3. QUESTION:
    most economical and low maintenance commercial car?
    based on 2009 consumer reports buying guide,lets discuss wats the best car to replace crownvic taxi cars for a small town where modern facilities of car repair are not as good as winnipeg or toronto,but its still not bad,maybe a honda cr-v which canbe repaired and found parts for it locally without losing lot of time as time is money in taxi business.which car u prefer and if honda civic is good but small car can we modify it and make it more spacious somehow for cheap price and if yes should we use it as a taxi.please help@manu_sam2004@yahoo.co.in

    • ANSWER:
      The problem with your question and logic is that the most economical and lowest maintenance car may not necessarily be the best car for a taxi service.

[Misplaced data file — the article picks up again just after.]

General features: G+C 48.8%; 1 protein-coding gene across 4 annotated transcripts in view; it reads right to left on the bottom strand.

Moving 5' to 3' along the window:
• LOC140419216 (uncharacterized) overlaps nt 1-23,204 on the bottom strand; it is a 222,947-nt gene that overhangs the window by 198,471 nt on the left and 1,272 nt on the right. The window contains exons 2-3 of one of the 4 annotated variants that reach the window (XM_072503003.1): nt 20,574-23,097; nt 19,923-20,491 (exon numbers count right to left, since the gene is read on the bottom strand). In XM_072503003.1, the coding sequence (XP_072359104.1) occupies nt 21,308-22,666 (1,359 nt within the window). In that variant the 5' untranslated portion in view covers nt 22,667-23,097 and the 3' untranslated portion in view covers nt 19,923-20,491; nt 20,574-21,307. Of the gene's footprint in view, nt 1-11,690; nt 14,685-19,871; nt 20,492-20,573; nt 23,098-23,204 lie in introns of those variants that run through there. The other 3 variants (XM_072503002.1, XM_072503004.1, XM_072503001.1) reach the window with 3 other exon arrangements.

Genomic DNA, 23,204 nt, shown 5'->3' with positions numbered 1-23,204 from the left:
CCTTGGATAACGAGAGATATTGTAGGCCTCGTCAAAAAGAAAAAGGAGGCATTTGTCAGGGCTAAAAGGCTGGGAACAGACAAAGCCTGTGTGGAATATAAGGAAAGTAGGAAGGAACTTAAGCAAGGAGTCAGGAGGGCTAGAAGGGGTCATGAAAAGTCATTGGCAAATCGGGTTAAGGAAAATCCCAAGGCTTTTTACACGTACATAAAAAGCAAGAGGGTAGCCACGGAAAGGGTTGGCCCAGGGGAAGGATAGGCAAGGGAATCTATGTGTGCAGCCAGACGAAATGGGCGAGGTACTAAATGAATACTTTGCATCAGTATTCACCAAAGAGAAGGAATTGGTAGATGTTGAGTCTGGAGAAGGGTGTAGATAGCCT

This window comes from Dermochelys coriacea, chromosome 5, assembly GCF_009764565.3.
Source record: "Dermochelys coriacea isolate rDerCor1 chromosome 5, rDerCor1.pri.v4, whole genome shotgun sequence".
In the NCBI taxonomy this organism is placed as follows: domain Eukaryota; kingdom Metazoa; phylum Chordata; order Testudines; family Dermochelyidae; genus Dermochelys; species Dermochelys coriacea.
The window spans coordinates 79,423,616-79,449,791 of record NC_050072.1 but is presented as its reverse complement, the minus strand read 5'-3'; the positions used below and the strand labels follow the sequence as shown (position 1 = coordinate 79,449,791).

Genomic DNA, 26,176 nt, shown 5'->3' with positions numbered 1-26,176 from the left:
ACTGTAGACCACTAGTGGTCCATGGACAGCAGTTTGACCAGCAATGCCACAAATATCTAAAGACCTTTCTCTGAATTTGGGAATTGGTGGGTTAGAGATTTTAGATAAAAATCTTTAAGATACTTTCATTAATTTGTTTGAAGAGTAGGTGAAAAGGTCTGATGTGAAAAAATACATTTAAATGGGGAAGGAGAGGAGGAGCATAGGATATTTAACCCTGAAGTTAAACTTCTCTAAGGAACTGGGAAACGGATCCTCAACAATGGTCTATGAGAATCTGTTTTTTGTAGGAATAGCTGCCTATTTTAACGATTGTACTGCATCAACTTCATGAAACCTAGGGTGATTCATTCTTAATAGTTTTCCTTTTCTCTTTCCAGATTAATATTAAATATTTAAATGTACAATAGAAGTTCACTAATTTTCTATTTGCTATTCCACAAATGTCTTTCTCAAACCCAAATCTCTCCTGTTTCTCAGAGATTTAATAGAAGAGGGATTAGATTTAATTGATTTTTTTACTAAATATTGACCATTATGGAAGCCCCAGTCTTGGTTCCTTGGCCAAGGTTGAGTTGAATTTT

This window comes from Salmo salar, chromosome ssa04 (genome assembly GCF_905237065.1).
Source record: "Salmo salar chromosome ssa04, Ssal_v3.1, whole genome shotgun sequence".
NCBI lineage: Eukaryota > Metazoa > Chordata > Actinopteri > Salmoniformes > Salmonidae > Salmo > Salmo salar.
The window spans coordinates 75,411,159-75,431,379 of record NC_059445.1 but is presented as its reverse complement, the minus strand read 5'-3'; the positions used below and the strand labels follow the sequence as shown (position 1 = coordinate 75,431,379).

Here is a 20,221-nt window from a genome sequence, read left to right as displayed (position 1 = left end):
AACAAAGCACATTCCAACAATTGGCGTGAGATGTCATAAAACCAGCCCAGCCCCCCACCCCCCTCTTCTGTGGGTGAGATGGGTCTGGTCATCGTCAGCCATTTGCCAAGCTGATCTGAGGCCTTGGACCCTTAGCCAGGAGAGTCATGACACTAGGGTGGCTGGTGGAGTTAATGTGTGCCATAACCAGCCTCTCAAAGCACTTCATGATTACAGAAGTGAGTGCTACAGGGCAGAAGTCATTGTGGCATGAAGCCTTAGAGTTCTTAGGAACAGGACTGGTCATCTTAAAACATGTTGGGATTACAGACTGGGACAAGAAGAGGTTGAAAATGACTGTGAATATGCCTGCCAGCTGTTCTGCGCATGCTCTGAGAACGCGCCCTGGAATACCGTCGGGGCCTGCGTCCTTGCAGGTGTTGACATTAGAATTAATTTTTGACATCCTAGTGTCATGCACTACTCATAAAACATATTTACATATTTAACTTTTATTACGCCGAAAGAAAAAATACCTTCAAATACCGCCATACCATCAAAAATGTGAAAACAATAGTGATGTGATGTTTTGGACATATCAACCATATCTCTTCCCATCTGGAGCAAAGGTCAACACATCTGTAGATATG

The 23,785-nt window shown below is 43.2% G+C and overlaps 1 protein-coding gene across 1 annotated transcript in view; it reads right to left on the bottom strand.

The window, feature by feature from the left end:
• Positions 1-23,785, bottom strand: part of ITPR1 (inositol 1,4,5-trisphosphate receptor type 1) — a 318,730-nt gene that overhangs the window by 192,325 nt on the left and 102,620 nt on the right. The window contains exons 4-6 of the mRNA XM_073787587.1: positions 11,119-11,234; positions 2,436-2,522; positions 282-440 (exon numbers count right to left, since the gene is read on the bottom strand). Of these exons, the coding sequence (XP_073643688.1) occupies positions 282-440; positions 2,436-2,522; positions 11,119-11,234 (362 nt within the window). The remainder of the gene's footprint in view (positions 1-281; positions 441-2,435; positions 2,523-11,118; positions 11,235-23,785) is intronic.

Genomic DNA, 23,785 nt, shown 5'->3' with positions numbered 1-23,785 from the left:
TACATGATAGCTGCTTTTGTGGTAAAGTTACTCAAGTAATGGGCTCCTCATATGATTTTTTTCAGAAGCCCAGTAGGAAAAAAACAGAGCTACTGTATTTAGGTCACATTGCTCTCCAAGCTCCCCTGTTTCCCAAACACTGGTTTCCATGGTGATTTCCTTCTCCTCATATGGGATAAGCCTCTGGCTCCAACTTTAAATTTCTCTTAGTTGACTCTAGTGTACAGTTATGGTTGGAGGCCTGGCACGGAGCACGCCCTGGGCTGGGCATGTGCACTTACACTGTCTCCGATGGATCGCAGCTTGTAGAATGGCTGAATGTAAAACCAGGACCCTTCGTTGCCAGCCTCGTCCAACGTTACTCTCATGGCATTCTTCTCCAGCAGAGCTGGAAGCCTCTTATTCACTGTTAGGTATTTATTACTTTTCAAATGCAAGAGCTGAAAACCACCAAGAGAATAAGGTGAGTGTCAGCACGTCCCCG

A Toyota Corolla would be extremely economical to drive and offers very reliable low maintenance but it would make a lousy taxi cab.

      A great cab has to have lots of room for passengers and luggage and be reasonably inexpensive to drive and repair. Something like a Mazda5 or a Toyota Sienna.

  4. QUESTION:
    How many Volvo owners with automatic transmission have had to replace the transmission on their car?
    I’ve been told by two reliable mechanics that Volvos with automatic transmission are much more likely to need major repairs or replacement than the same make with manual transmission. I’m seriously considering a used 1999 Volvo S70 with over 65,000 miles. The car is being sold by the original owner who has all the maintenance records, and mechanically everything else checks out, including the 60,000 mile service (new brakes plus other things) and a clean Carfax report. I drove cars with manual transmssion for 15 years and strongly prefer an automatic.

    • ANSWER:
      Don’t be fooled the Volvo trans is the same in the Toyota it’s a t50 trans on the inside and vary reliable if you keep the maintenance up. On the drive shaft is a bushing witch is the leading cause of failure to the Volvo transmission. Easy fix If it wears out replace it